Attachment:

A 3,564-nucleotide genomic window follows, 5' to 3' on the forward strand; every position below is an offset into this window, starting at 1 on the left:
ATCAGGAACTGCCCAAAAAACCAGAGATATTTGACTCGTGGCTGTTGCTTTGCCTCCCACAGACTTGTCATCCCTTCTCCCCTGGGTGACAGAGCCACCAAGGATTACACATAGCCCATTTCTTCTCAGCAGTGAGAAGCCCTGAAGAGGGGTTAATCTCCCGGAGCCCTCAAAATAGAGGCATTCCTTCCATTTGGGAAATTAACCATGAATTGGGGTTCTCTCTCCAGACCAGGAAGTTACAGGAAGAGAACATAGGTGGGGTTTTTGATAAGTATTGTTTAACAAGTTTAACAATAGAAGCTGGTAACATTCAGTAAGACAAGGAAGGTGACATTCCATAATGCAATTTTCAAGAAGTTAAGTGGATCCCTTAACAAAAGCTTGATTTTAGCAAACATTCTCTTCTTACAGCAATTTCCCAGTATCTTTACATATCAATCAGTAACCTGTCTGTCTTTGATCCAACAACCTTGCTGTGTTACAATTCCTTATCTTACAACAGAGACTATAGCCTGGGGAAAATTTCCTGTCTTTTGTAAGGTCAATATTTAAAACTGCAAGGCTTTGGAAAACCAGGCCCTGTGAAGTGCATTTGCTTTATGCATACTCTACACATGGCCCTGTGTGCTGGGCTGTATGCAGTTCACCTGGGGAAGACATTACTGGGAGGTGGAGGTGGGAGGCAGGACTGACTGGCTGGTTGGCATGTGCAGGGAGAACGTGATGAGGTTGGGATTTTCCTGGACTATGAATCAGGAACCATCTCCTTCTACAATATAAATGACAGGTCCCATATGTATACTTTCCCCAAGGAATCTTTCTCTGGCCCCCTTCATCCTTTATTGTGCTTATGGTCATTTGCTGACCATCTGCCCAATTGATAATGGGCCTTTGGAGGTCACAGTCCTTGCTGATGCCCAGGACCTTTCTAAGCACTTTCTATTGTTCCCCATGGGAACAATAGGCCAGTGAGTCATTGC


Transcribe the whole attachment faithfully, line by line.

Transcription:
A 3,564-nucleotide genomic window follows, 5' to 3' on the forward strand; every position below is an offset into this window, starting at 1 on the left:
ATCAGGAACTGCCCAAAAAACCAGAGATATTTGACTCGTGGCTGTTGCTTTGCCTCCCACAGACTTGTCATCCCTTCTCCCCTGGGTGACAGAGCCACCAAGGATTACACATAGCCCATTTCTTCTCAGCAGTGAGAAGCCCTGAAGAGGGGTTAATCTCCCGGAGCCCTCAAAATAGAGGCATTCCTTCCATTTGGGAAATTAACCATGAATTGGGGTTCTCTCTCCAGACCAGGAAGTTACAGGAAGAGAACATAGGTGGGGTTTTTGATAAGTATTGTTTAACAAGTTTAACAATAGAAGCTGGTAACATTCAGTAAGACAAGGAAGGTGACATTCCATAATGCAATTTTCAAGAAGTTAAGTGGATCCCTTAACAAAAGCTTGATTTTAGCAAACATTCTCTTCTTACAGCAATTTCCCAGTATCTTTACATATCAATCAGTAACCTGTCTGTCTTTGATCCAACAACCTTGCTGTGTTACAATTCCTTATCTTACAACAGAGACTATAGCCTGGGGAAAATTTCCTGTCTTTTGTAAGGTCAATATTTAAAACTGCAAGGCTTTGGAAAACCAGGCCCTGTGAAGTGCATTTGCTTTATGCATACTCTACACATGGCCCTGTGTGCTGGGCTGTATGCAGTTCACCTGGGGAAGACATTACTGGGAGGTGGAGGTGGGAGGCAGGACTGACTGGCTGGTTGGCATGTGCAGGGAGAACGTGATGAGGTTGGGATTTTCCTGGACTATGAATCAGGAACCATCTCCTTCTACAATATAAATGACAGGTCCCATATGTATACTTTCCCCAAGGAATCTTTCTCTGGCCCCCTTCATCCTTTATTGTGCTTATGGTCATTTGCTGACCATCTGCCCAATTGATAATGGGCCTTTGGAGGTCACAGTCCTTGCTGATGCCCAGGACCTTTCTAAGCACTTTCTATTGTTCCCCATGGGAACAATAGGCCAGTGAGTCATTGC